Is your DIY face mask working?

Since the onset of the COVID-19 pandemic, face masks have become the accessory du jour. Because of the increased demand for masks and other types of personal protective equipment we are on the brink of a global shortage where we may not even have enough supplies for frontline health care workers.

Some savvy individuals have started making their own reusable cloth masks out of various fabrics such as cotton or scuba. Available in a variety of patterns, they’re stylish and cost-effective. But do they work?

People seem to think they do. I had to visit the Emergency Department recently and saw the majority of doctors and nurses wearing brightly coloured, simply designed reusable masks. They were made by a local dressmaker who was selling three masks for $1000 JMD. The purpose of buying three was to interchange the masks, ostensibly to minimize soiling. Still, members of staff wore these masks for hours, whether or not they were directly interacting with a coughing patient.

My gut instinct says they’re probably not as effective as a disposable medical mask, but what does the literature say?

The first thing I learnt is that there is limited research on the efficiency of reusable fabric masks. Cloth masks have been studied from as far back as 1905 and as recent as 2017, with ambiguous conclusions.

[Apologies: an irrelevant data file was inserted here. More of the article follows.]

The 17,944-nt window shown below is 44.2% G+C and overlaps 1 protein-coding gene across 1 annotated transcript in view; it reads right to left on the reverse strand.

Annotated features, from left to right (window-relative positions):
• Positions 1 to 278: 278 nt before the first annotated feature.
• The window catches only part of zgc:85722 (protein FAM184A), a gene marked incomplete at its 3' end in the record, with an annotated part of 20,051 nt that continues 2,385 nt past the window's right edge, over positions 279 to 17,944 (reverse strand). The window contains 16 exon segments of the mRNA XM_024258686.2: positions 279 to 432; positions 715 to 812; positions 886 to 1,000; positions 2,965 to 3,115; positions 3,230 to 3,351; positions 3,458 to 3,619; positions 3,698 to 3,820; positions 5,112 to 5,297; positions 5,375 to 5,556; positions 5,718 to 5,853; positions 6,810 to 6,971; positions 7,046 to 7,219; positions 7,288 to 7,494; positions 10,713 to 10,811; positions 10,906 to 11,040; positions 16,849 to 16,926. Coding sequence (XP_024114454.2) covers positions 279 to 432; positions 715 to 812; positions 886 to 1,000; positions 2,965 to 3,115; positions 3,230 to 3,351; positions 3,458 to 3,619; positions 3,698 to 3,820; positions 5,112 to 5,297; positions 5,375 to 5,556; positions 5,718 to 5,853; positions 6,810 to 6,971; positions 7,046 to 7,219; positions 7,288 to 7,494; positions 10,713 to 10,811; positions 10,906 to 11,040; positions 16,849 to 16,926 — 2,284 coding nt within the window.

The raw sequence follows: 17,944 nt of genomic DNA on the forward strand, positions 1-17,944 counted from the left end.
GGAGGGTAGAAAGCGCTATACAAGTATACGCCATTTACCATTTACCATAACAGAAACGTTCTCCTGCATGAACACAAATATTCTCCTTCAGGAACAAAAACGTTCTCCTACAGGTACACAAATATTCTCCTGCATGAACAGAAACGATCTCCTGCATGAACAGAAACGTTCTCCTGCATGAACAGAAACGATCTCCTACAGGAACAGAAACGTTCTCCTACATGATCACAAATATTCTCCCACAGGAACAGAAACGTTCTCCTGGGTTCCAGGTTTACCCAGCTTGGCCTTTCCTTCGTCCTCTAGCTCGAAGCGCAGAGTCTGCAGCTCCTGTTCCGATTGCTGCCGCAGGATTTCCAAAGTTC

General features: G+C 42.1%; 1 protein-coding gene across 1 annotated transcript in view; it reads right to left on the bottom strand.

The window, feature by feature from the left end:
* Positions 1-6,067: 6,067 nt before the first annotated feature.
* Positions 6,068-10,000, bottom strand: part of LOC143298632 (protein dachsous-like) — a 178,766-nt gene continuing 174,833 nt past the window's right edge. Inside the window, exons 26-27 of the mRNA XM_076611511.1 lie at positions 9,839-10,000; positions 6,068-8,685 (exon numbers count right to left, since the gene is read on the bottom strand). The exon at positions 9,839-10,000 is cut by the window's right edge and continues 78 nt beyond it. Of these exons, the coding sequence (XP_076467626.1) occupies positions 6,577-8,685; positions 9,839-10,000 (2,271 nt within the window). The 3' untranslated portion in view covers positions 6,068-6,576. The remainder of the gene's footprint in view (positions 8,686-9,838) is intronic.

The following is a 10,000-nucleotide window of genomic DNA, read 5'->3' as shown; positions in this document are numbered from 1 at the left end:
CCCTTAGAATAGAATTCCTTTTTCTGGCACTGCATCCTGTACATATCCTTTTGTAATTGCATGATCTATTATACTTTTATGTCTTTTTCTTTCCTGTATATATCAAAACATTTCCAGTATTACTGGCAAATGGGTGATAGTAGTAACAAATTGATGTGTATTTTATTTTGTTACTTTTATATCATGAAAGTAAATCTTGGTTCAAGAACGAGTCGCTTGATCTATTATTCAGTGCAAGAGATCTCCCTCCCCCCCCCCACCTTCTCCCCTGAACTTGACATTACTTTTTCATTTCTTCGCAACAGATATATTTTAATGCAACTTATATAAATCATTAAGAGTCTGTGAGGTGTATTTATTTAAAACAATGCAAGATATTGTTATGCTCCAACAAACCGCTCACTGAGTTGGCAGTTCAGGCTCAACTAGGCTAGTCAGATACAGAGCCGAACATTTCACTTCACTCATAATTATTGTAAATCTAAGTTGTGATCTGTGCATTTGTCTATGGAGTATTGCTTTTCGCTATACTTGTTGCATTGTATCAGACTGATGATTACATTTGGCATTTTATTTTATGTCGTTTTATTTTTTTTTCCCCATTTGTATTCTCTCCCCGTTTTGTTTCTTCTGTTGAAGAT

In 2013, this article in the Journal of Infection Control acknowledged the historical use of cloth masks in protecting healthcare workers from respiratory illnesses1, and highlighted the lack of evidence around the efficiency of cloth masks, calling for further research. They argued that in an outbreak developing countries would not be able to consistently afford disposable surgical masks and respirators, but policy guidelines made no reference to the use of cloth masks, possibly because there wasn’t enough evidence.

The authors go a step further and tease out recommendations to improve the efficiency of reusable cloth masks (higher thread count, more layers and muslin instead of gauze), but they point out that most of their evidence comes from studies conducted in labs with mannequins as opposed to actual healthcare settings.

A 2015 randomised trial of cloth masks compared to surgical masks in Vietnam compared the outcome of clinical respiratory illness, influenza like illness (ILI) and lab-confirmed viral illness between clusters wearing disposable surgical masks and reusable face masks2. They found that the rate of all infections was highest for persons wearing cloth masks, particularly the rate of ILI and lab-confirmed infection.

(This is the only randomized control trial of cloth masks. )

A 2017 study in the Journal of exposure science evaluated the efficiency of three types of cloth masks and one type of surgical mask commonly used in developing countries in reducing exposure to particulate matter3. The study compared the filtration efficiency of each mask to the gold standard – N95 respirators. They concluded that: